As a directly exposed part of the human body, the eyes are susceptible to external stimulations of air pollution. The ill effects of air pollution on human eyes are mostly irritation and inflammation, with conjunctivitis being a significant problem.
This study investigates the impact of air pollution on nonspecific conjunctivitis based on the data from ophthalmologic outpatient visits. The research focuses on the significance of air pollution’s impact on ocular health. Data for ophthalmology outpatient visits were obtained from the National Health Insurance Research Database of Taiwan. Ambient air monitoring data were obtained from the Taiwan Environmental Protection Administration air pollution monitoring stations. Six regulated air pollutants were included in the studies. This study used symbolic data analysis to investigate the association between daily air pollutant concentrations and the number of outpatient visits for nonspecific conjunctivitis as well as the relationship between climate factors and air pollutants.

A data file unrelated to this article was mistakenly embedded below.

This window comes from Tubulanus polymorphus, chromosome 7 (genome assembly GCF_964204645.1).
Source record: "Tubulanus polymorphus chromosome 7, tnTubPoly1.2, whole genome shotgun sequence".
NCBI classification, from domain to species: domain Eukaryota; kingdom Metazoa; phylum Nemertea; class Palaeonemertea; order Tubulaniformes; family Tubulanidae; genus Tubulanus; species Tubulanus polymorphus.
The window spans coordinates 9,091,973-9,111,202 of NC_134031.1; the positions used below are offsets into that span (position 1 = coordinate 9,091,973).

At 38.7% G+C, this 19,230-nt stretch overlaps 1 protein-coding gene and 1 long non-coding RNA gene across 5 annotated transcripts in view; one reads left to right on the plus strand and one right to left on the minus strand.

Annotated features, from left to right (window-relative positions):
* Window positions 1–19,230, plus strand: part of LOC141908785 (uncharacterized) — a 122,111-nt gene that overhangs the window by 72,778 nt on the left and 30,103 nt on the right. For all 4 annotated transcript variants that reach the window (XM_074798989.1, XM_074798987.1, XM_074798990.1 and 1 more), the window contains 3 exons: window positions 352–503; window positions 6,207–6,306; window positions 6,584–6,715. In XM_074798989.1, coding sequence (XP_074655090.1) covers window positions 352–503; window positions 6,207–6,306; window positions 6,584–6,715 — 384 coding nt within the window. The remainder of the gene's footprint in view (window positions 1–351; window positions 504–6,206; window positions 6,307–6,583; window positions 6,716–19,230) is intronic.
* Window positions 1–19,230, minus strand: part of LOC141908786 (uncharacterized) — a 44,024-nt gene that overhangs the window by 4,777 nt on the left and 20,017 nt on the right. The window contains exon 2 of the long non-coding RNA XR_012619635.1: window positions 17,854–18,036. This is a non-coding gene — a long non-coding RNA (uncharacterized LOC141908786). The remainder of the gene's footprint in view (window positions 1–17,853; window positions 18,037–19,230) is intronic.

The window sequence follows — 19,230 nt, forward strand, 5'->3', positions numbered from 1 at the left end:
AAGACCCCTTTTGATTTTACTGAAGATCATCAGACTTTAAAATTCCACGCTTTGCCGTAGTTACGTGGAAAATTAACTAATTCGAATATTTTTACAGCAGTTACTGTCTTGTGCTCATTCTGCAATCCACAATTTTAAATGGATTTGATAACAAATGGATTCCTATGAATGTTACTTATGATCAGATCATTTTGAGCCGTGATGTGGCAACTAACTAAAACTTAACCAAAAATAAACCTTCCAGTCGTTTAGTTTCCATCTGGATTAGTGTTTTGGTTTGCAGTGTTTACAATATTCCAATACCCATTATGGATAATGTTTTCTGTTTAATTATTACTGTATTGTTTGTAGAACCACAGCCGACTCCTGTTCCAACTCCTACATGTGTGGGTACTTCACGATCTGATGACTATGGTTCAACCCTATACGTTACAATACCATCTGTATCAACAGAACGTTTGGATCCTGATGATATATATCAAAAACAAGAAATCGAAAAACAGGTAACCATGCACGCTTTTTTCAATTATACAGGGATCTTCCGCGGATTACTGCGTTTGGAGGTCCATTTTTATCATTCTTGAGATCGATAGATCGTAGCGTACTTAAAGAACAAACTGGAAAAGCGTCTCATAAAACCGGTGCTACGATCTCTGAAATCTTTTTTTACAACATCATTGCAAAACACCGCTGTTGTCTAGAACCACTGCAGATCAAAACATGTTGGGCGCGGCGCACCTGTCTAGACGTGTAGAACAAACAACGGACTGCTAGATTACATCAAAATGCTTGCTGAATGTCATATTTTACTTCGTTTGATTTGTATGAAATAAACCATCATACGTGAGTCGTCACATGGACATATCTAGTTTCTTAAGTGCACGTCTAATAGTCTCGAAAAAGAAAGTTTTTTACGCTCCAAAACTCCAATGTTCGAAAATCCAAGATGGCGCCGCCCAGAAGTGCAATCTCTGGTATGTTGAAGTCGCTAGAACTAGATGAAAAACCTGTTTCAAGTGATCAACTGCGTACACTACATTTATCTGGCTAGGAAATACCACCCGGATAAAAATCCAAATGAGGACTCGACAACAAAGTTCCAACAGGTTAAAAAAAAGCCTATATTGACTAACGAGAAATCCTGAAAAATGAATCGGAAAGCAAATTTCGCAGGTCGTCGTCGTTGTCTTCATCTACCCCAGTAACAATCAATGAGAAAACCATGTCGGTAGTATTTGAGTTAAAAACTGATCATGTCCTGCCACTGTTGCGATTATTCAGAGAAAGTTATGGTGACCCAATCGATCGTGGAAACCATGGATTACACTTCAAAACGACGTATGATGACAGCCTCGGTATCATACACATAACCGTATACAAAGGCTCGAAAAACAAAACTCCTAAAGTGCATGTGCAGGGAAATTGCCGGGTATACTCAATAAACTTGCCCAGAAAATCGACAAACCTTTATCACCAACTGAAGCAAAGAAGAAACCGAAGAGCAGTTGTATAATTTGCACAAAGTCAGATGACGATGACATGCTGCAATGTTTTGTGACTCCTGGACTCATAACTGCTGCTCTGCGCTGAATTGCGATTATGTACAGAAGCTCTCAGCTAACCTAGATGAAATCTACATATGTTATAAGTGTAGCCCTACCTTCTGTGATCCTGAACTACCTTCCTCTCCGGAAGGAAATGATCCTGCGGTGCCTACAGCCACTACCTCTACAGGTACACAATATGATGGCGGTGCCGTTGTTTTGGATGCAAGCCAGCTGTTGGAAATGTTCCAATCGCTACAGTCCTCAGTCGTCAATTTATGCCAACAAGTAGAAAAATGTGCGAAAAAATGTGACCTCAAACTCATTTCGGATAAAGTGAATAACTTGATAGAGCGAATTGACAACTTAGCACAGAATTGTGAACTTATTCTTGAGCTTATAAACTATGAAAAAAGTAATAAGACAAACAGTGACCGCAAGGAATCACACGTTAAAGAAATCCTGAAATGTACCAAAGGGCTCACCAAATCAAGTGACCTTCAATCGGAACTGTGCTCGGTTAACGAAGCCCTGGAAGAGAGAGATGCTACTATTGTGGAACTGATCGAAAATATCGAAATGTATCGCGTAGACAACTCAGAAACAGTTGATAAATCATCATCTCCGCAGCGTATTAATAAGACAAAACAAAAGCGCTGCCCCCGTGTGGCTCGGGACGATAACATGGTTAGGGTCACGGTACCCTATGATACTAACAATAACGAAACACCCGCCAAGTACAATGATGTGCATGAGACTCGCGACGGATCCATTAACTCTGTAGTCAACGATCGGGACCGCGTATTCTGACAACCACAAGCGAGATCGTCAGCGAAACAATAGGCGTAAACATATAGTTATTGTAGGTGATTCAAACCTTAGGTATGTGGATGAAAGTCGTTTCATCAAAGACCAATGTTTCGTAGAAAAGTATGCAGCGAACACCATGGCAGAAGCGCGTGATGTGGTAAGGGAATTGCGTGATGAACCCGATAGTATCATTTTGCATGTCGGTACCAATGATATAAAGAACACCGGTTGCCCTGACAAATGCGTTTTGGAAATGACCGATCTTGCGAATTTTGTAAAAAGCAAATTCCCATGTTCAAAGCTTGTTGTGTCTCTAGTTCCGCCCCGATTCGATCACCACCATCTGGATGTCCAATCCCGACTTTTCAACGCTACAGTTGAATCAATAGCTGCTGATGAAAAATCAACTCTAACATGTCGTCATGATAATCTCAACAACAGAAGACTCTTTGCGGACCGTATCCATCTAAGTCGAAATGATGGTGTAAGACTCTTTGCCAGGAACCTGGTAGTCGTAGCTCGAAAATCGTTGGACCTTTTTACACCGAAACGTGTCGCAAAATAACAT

O3 (t-value=2.292, p-value=0.025) is positively correlated with nonspecific conjunctivitis cases; this result is the same as plot (d) in Figure 3. The relationship between nonspecific conjunctivitis cases and CO (t-value=-1.183, p-value=0.240) / NO2 (t-value=0.653, p-value=0.516) / NO2 (t-value=0.653, p-value=0.516) / SO2 (t-value=-0.942, p-value=0.349) is not statistically significant.
The result of this study shows that the air pollutant, O3 is significantly related to nonspecific conjunctivitis. The air pollutant, O3 can increase chances of outpatient visits, suggesting that is a possible cause for nonspecific conjunctivitis.